She began by creating a short survey for fellow anxiety sufferers that asked participants to describe their symptoms: what did their panic attacks feel like? Was there a texture they associated with their feelings of anxiety? A color? Did it affect a certain part of their body in particular? Using the responses, she created a series of sculpted forms that interpreted the participant data and asked her models to wear the pieces in her studio photographs. And, if a respondent described their anxiety as associated with a specific color, she used a gel of that color to modify her lighting. One model wore a balloon collar to mimic a tightening of the neck. Another had on an exaggerated spine to reference the piercing weight he feels in his back during an attack. Here, the project design allowed this student to share the visceral experience she and her peers have as a result of their illness in a visually engaging and informative manner.
Another student, Breanna Thompson, employed a similar tactic to communicate the experience of depression and anxiety episodes. She created a series of anaglyph images that interpreted the individual experience of different psychiatric disorders. Using familiar settings and subject matter, such as a park or academic planner, she constructed photographs that appeared differently when viewed with color-coded glasses. Without the visual aid, the viewer would first see a “normal” view of the setting or subject matter. While wearing the glasses, however, they would experience an altered view that mimicked the discord or unease felt by someone with a mental illness. In her statement, she notes that her series “allows a viewer to relate to an individual with a mental disorder” while acknowledging that “mental disorders are subject to individual cognitive and perceptual differences, and no two individuals experience a disorder the same way. Similarly, no two viewers will have the same perceptual experience when viewing these images.” Through her project design and use of technique Thompson was able to explore an important fact about mental illness: things that may be easy or that appear insignificant to one person, may not for those who suffer from depression and anxiety.
Together, both projects show how photography students can explore the experience of living with a mental illness in an informative manner. In both instances the students created series that first engaged their viewers visually through their use of color and form before introducing sensitive content. Further, in doing so, they avoided alienating viewers who would — knowing that the work is about a sensitive subject — would avoid engaging with the work altogether.
A third strategy that I have used for working with students who wish to make work about mental illness is to explore ways to represent qualitative content in a quantitative manner. This method can be useful for students who wish to talk about mental illness through documentary images but may be producing either unclear or overly sensitive photographs. For example, in a previous semester I worked with a who student wished to explore depression and anxiety among her peer group by interviewing peers and documenting the conversations. The first set of images showed students in conversation at a coffee shop, hands holding coffee cups, fidgeting gestures, etc. To be understood as a documentation of a lengthy conversation the photographs required an explanation from the student. But, in critique the class learned that while the conversations with peers began indoors, they eventually — due to stress felt by the participant over talking about their illness in a public place — moved outside and continued over a long walk. The student kept a log about how long and far she walked with her peers, which, for her, corresponded to the depth of the conversation about their mental illness. The class decided that this qualitative information was important for a presentation of her series and suggested that this student pair the portraits or documentary photographs from the conversation with an image of the route taken during the interview. This way, the student could represent the depth of the issue in a way that — though still reliant on a caption or other series text — would not be misinterpreted or be unclear to the viewer.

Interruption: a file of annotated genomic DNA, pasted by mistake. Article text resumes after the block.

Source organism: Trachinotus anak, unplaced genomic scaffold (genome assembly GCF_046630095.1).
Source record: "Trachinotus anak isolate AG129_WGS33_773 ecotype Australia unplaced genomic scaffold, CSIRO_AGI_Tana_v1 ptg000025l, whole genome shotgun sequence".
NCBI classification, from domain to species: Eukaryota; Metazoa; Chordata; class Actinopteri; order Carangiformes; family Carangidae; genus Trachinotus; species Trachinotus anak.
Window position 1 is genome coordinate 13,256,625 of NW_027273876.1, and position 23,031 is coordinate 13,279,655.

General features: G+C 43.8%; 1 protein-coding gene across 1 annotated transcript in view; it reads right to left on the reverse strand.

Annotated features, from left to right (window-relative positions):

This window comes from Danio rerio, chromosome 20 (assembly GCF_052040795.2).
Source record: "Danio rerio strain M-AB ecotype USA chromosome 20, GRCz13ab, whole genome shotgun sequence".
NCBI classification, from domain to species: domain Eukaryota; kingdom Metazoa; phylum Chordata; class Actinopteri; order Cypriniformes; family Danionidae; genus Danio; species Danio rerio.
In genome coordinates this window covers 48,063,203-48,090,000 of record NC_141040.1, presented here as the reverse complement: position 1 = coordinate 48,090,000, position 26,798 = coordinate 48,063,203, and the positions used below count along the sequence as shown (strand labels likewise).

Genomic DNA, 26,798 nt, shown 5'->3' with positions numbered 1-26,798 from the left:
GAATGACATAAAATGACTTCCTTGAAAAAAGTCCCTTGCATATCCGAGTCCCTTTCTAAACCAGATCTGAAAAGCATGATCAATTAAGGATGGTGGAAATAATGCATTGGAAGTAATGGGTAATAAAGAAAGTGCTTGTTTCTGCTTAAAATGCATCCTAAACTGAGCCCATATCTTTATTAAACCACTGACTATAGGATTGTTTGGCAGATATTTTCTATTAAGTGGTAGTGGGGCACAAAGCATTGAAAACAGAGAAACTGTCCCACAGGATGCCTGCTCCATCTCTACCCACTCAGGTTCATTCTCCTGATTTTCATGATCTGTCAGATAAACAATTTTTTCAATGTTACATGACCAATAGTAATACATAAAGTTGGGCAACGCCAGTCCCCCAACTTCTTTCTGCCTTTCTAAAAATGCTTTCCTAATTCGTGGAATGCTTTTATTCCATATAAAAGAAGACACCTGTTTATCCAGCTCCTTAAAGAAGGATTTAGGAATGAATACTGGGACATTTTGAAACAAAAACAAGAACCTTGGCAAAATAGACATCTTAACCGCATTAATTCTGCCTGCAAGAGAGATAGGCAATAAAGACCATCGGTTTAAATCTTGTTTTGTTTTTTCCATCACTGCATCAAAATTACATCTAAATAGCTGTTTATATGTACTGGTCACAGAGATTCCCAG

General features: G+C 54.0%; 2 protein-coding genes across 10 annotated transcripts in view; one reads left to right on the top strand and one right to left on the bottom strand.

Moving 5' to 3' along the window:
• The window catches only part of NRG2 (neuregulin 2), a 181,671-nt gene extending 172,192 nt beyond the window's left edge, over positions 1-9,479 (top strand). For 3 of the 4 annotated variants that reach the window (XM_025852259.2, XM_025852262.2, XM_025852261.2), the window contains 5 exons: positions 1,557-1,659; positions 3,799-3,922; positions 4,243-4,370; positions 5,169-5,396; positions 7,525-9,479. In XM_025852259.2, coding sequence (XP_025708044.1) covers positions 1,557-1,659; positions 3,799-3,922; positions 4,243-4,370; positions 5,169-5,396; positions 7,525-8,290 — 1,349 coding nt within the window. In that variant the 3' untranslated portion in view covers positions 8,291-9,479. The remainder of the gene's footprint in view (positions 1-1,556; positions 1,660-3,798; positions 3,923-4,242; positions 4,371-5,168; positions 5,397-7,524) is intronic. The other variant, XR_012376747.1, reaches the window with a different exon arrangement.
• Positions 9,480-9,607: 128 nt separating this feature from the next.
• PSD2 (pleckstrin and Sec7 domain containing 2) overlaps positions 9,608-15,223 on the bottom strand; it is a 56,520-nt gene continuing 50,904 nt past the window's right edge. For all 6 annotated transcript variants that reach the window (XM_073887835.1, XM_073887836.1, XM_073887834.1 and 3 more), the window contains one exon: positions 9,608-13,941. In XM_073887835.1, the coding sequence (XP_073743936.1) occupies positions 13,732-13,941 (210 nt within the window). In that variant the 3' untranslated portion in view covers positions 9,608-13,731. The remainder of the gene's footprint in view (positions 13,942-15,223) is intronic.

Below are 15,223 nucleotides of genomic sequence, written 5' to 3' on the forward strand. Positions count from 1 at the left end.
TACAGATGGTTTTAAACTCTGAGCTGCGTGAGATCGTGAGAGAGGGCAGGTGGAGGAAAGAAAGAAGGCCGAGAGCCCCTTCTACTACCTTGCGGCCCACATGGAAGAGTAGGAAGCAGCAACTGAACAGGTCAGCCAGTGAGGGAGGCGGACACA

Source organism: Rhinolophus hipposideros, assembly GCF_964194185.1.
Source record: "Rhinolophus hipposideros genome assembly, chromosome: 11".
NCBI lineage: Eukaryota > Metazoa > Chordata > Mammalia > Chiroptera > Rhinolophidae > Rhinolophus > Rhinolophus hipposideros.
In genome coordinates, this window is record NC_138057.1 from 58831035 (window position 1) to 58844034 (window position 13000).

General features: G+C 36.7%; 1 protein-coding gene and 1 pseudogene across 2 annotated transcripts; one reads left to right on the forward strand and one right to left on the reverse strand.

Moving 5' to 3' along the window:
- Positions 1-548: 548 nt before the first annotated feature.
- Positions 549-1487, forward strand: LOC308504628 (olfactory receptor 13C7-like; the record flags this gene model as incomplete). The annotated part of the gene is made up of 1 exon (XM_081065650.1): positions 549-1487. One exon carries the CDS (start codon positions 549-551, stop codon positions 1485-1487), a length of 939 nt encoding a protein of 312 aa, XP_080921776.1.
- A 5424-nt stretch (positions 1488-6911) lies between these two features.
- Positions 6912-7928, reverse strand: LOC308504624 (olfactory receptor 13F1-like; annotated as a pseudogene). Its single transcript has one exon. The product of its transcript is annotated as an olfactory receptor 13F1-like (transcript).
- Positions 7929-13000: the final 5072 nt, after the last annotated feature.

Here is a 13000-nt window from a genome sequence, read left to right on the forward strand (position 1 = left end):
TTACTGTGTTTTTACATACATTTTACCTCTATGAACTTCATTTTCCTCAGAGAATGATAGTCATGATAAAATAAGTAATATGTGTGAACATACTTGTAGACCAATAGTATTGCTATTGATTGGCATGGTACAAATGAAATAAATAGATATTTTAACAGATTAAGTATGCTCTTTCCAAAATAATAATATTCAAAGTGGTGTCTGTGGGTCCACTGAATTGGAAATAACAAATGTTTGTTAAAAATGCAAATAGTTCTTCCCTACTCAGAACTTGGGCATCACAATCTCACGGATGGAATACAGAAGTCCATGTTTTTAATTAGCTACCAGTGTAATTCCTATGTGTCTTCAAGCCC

Mental illness and a rise in diagnoses among American undergraduate students is an issue of great concern for teachers in any discipline. As photography teachers we can and should encourage students who want to use their experience to make engaging work about a timely issue. By acknowledging our limitations and those of the college classroom, by helping students direct their passion about this issue into an effective communication strategy, we can do our part to help bring needed attention to this issue without sacrificing a safe and productive learning environment for all students.
- “Mental Health By the Numbers | NAMI: National Alliance on Mental ….” https://www.nami.org/Learn-More/Mental-Health-By-the-Numbers. Accessed 1 Feb. 2018.
- “Survey Data — American College Health Association.” https://www.acha.org/ACHA/Resources/Survey_Data/ACHA/Resources/Survey_Data.aspx. Accessed 1 Feb. 2018.
- “The Association for University and College Counseling Center Directors.” https://taucccd.memberclicks.net/assets/documents/aucccd%202016%20monograph%20-%20public.pdf. Accessed 1 Feb. 2018.
Meghan Kirkwood is an Assistant Professor at North Dakota State University where she teaches Photography and Foundations Design. She earned a B.F.A. from Rhode Island School of Design, an M.F.A. from Tulane University, and PhD in African Art from the University of Florida. Kirkwood’s photography has been exhibited throughout the U.S., Europe, Mexico, and South Africa.